The outgoing Honda Civic has faced an uphill battle to stay competitive in the small family car market. That’s not because it’s a bad car, but because rivals such as the Ford Focus, Vauxhall Astra and Volkswagen Golf, have all seriously improved. It’s high time, then, for the Civic to be treated to a serious upgrade.
What is it?
We’ve already had a preview of the styling of this new, 10th-generation Civic, in the form of a conceptual version revealed earlier this year. We knew at the time that the concept was only a thinly disguised version of the production car and, as expected, very little has changed. The new Civic is significantly larger than the current model in almost every respect, although it is lower than before; it’s also longer than all of its main rivals.
What's it like inside?
Like the current Civic, the new car will major on flexible interior space. Honda already offers more storage space inside than its rivals from Ford, Vauxhall and Volkswagen – an edge it maintains with the new Civic, which has 478 litres of boot space. However, Honda’s ‘magic seats’, which split and fold to maximise luggage space, and were much praised on the current Civic – aren’t offered on the new car.
The new Civic’s interior features a new part-digital instrument cluster in front of the driver, which can be set up to show a range of different driving and infotainment information, including turn-by-turn sat-nav instructions.
There are also new steering wheel-mounted controls. Most functions are controlled through a touchscreen infotainment system, reducing the amount of buttons on the dashboard. We don’t much like Honda’s current infotainment software, because although it offers internet connectivity, it’s slow to respond to inputs and clunky to use, so we’ll be interested to see what improvements the Japanese manufacturer has made with its new system.
What engines can I choose from?
At launch, two petrol engines will be offered. The entry-level option is a 1.0-litre engine with 127bhp and expected CO2 emissions of less than 106-117g/km. However, the majority of buyers are likely to opt for the more powerful 180bhp 1.5-litre petrol.
A sole diesel engine – a 1.6-litre carried over from the previous Civic – is expected to join the line-up later. It will be tuned for better fuel economy and CO2 emissions than its predecessor, which produces 118bhp and emits 94g/km of CO2. The diesel is also our current pick of the Civic’s engine range.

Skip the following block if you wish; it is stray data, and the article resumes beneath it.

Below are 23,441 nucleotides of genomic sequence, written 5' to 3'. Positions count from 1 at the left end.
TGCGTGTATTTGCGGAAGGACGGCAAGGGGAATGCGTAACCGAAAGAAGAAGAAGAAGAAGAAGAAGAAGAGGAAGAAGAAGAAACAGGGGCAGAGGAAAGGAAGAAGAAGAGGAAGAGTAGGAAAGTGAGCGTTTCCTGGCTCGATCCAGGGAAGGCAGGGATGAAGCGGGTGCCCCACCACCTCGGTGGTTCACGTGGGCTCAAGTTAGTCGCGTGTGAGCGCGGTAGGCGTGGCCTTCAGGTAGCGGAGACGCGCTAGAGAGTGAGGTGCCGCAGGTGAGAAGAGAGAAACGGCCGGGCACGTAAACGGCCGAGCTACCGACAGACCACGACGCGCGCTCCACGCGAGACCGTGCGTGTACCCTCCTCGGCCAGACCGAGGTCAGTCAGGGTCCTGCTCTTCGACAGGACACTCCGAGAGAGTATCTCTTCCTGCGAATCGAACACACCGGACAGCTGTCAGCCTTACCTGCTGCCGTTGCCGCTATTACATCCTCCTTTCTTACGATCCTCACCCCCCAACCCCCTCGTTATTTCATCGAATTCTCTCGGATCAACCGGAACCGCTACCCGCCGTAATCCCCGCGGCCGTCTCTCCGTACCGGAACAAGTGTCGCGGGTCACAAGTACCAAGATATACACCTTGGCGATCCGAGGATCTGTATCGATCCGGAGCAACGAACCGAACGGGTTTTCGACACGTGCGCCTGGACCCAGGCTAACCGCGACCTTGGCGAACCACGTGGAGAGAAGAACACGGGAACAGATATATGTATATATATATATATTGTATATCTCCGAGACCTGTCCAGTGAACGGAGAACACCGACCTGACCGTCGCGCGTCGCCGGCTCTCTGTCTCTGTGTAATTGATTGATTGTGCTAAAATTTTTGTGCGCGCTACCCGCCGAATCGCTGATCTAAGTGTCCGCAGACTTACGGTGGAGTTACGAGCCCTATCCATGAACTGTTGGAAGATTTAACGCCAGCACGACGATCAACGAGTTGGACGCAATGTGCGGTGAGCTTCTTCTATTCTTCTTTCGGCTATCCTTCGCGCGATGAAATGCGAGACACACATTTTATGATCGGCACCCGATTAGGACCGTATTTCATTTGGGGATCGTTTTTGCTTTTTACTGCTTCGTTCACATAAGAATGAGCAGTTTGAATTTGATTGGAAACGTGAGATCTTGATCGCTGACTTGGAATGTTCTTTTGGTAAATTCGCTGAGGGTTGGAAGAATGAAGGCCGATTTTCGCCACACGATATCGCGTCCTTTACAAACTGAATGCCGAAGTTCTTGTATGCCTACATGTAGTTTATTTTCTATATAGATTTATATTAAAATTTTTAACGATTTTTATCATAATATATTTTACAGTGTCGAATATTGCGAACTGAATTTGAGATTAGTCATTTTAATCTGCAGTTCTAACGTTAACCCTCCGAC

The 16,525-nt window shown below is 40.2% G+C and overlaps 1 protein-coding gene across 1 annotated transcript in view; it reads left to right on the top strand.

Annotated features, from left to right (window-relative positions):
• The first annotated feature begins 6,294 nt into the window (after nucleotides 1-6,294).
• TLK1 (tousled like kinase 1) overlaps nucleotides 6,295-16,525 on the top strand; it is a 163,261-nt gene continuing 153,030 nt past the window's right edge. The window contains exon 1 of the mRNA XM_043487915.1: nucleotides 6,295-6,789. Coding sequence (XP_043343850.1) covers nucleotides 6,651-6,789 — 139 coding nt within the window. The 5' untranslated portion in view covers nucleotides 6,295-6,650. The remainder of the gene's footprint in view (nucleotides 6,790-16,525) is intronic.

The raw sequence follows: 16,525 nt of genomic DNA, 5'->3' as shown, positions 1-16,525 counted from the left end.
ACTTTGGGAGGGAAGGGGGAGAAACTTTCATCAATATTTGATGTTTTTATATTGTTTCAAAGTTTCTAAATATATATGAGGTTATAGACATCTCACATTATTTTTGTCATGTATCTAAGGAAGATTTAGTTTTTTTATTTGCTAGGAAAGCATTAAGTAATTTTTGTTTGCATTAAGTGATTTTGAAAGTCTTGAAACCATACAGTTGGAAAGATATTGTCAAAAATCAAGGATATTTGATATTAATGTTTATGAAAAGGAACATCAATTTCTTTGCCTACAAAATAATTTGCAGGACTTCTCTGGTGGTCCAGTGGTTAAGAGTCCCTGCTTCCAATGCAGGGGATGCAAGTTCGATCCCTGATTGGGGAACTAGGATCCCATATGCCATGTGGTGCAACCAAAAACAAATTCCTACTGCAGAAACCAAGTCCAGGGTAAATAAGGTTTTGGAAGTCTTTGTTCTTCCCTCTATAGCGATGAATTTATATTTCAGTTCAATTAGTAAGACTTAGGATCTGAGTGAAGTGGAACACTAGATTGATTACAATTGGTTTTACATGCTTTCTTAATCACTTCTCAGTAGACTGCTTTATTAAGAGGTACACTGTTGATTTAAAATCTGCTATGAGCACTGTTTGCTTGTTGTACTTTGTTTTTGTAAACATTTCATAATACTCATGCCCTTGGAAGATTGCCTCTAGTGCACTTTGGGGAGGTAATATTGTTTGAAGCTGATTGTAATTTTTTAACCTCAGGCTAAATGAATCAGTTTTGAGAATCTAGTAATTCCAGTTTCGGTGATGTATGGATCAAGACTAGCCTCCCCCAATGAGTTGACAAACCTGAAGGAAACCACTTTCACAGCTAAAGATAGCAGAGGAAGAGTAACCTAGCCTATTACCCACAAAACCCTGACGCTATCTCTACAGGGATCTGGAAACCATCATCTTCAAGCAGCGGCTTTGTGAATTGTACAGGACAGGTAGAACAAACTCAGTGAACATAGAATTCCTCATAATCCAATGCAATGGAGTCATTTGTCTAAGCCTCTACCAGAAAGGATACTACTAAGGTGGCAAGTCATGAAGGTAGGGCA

A six-speed manual gearbox will be standard across the range, but a CVT automatic is optional with the petrol engines; a nine-speed automatic will be offered with the diesel. We won’t find out more about the new Civic’s fuel economy figures or running costs until closer to the car’s launch, but the outgoing car is competitive in both respects.
What equipment does it come with?
Honda is offering the new Civic in seven different trim levels: S, SE, SR, EX, Sport, Sport Plus and Prestige. Details of the equipment on each trim level have not been released, but SE, which is our choice of trim, should come with a touchscreen infotainment system, dual-zone climate control, a reversing camera, parking sensors and automatic lights and wipers. Android Auto and Apple CarPlay functionality are available on the new Civic, giving drivers the ability to control their smartphones through the car. A panoramic sunroof also features on the car’s options list.
The new Sport version has a more aggressive front-end design and a central twin exhaust to give the new Civic a sportier look.
Standard safety kit includes automatic city braking and stability control, while optional equipment should include blind spot and lane assistance systems, as well as traffic sign recognition.
How much will it cost?
Prices for the new Civic start at £18,235 for the 1.0 S, with the more popular 1.0 SE pitching in at £18,335. The previous Civic was priced from £18,360, so the new model looks competitive in comparison. However, it’s an expensive choice compared with rivals, such as the Focus, Astra and Golf, which cost from £16,245, £15,445 and £17,625 respectively. Honda dealers aren’t known for offering big discounts, so that price isn’t likely to decrease much, either.
At launch, the priciest Civic is the 1.5 Prestige with a CVT transmission. It costs £27,480.
No plans for other bodystyles have been confirmed, but a new version of the Civic Tourer estate can’t be ruled out for later on in the car’s life. Similarly, those seeking a hot hatch version of the Civic can rest assured, too, because a Type-R badged performance model will appear before 2020. That model is expected to use a modified version of the current Type R’s 306bhp 2.0-litre petrol engine.
How good are its rivals?
In a word, very. The Ford Focus, Vauxhall Astra and VW Golf are some of the best-selling cars in the UK, and each has found favour with buyers. While the outgoing Civic is mildly successful in this market as well, the new model will need to tempt younger, more affluent buyers to the Honda brand with a combination of good looks, a comfortable interior and keen pricing.
Watch our first verdict on the new Honda Civic in the video below.
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